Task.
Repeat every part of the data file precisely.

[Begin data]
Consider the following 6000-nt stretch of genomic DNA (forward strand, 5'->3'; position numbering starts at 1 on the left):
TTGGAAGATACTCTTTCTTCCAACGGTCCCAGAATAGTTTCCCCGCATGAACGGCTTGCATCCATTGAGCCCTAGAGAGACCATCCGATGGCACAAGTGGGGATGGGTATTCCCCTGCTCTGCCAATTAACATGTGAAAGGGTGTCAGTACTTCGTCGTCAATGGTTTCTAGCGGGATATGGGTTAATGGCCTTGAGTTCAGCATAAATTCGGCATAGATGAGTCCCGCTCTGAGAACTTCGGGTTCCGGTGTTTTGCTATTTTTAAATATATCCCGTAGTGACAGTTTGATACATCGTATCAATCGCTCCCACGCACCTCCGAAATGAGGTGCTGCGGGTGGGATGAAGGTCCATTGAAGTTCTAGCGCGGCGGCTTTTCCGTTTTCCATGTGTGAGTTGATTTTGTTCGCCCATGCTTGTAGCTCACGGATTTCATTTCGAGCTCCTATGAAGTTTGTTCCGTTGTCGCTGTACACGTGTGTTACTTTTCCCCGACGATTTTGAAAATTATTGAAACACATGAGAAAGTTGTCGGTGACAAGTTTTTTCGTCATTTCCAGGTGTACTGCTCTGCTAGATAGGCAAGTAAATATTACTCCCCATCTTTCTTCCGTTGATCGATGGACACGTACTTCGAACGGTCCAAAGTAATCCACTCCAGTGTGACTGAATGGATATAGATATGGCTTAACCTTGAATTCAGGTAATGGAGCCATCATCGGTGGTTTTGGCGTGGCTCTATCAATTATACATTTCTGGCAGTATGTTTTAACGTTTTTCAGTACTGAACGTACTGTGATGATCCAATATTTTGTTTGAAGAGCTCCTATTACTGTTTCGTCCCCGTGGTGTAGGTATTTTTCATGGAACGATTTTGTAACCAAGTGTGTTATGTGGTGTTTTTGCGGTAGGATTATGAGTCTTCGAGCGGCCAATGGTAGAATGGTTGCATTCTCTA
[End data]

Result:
Consider the following 6000-nt stretch of genomic DNA (forward strand, 5'->3'; position numbering starts at 1 on the left):
TTGGAAGATACTCTTTCTTCCAACGGTCCCAGAATAGTTTCCCCGCATGAACGGCTTGCATCCATTGAGCCCTAGAGAGACCATCCGATGGCACAAGTGGGGATGGGTATTCCCCTGCTCTGCCAATTAACATGTGAAAGGGTGTCAGTACTTCGTCGTCAATGGTTTCTAGCGGGATATGGGTTAATGGCCTTGAGTTCAGCATAAATTCGGCATAGATGAGTCCCGCTCTGAGAACTTCGGGTTCCGGTGTTTTGCTATTTTTAAATATATCCCGTAGTGACAGTTTGATACATCGTATCAATCGCTCCCACGCACCTCCGAAATGAGGTGCTGCGGGTGGGATGAAGGTCCATTGAAGTTCTAGCGCGGCGGCTTTTCCGTTTTCCATGTGTGAGTTGATTTTGTTCGCCCATGCTTGTAGCTCACGGATTTCATTTCGAGCTCCTATGAAGTTTGTTCCGTTGTCGCTGTACACGTGTGTTACTTTTCCCCGACGATTTTGAAAATTATTGAAACACATGAGAAAGTTGTCGGTGACAAGTTTTTTCGTCATTTCCAGGTGTACTGCTCTGCTAGATAGGCAAGTAAATATTACTCCCCATCTTTCTTCCGTTGATCGATGGACACGTACTTCGAACGGTCCAAAGTAATCCACTCCAGTGTGACTGAATGGATATAGATATGGCTTAACCTTGAATTCAGGTAATGGAGCCATCATCGGTGGTTTTGGCGTGGCTCTATCAATTATACATTTCTGGCAGTATGTTTTAACGTTTTTCAGTACTGAACGTACTGTGATGATCCAATATTTTGTTTGAAGAGCTCCTATTACTGTTTCGTCCCCGTGGTGTAGGTATTTTTCATGGAACGATTTTGTAACCAAGTGTGTTATGTGGTGTTTTTGCGGTAGGATTATGAGTCTTCGAGCGGCCAATGGTAGAATGGTTGCATTCTCTA